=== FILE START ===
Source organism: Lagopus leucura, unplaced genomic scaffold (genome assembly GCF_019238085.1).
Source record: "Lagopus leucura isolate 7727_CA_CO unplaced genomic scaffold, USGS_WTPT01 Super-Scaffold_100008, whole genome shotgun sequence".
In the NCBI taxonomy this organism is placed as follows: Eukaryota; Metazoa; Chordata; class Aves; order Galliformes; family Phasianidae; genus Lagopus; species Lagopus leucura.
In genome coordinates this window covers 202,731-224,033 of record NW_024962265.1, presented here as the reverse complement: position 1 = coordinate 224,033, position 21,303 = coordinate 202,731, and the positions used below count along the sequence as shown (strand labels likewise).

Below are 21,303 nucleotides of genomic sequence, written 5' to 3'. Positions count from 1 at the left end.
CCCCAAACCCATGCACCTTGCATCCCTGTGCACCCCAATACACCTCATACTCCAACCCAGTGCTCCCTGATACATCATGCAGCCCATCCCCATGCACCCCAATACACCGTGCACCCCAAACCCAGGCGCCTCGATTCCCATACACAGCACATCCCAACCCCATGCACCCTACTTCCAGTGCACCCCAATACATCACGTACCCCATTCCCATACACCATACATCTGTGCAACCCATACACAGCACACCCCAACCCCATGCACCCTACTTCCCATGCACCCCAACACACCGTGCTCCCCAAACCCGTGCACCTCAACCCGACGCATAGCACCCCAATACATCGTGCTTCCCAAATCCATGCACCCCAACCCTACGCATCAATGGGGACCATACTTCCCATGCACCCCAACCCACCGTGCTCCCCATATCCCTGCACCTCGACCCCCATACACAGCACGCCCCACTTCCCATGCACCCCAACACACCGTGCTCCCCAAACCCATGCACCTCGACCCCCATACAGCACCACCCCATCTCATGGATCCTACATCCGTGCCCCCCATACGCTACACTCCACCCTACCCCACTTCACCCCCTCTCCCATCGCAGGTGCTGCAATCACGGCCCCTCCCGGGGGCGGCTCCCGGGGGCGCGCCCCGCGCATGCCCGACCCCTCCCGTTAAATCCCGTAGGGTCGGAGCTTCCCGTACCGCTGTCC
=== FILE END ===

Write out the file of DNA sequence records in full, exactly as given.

Source organism: Lagopus leucura, unplaced genomic scaffold (genome assembly GCF_019238085.1).
Source record: "Lagopus leucura isolate 7727_CA_CO unplaced genomic scaffold, USGS_WTPT01 Super-Scaffold_100008, whole genome shotgun sequence".
In the NCBI taxonomy this organism is placed as follows: Eukaryota; Metazoa; Chordata; class Aves; order Galliformes; family Phasianidae; genus Lagopus; species Lagopus leucura.
In genome coordinates this window covers 202,731-224,033 of record NW_024962265.1, presented here as the reverse complement: position 1 = coordinate 224,033, position 21,303 = coordinate 202,731, and the positions used below count along the sequence as shown (strand labels likewise).

Below are 21,303 nucleotides of genomic sequence, written 5' to 3'. Positions count from 1 at the left end.
CCCCAAACCCATGCACCTTGCATCCCTGTGCACCCCAATACACCTCATACTCCAACCCAGTGCTCCCTGATACATCATGCAGCCCATCCCCATGCACCCCAATACACCGTGCACCCCAAACCCAGGCGCCTCGATTCCCATACACAGCACATCCCAACCCCATGCACCCTACTTCCAGTGCACCCCAATACATCACGTACCCCATTCCCATACACCATACATCTGTGCAACCCATACACAGCACACCCCAACCCCATGCACCCTACTTCCCATGCACCCCAACACACCGTGCTCCCCAAACCCGTGCACCTCAACCCGACGCATAGCACCCCAATACATCGTGCTTCCCAAATCCATGCACCCCAACCCTACGCATCAATGGGGACCATACTTCCCATGCACCCCAACCCACCGTGCTCCCCATATCCCTGCACCTCGACCCCCATACACAGCACGCCCCACTTCCCATGCACCCCAACACACCGTGCTCCCCAAACCCATGCACCTCGACCCCCATACAGCACCACCCCATCTCATGGATCCTACATCCGTGCCCCCCATACGCTACACTCCACCCTACCCCACTTCACCCCCTCTCCCATCGCAGGTGCTGCAATCACGGCCCCTCCCGGGGGCGGCTCCCGGGGGCGCGCCCCGCGCATGCCCGACCCCTCCCGTTAAATCCCGTAGGGTCGGAGCTTCCCGTACCGCTGTCC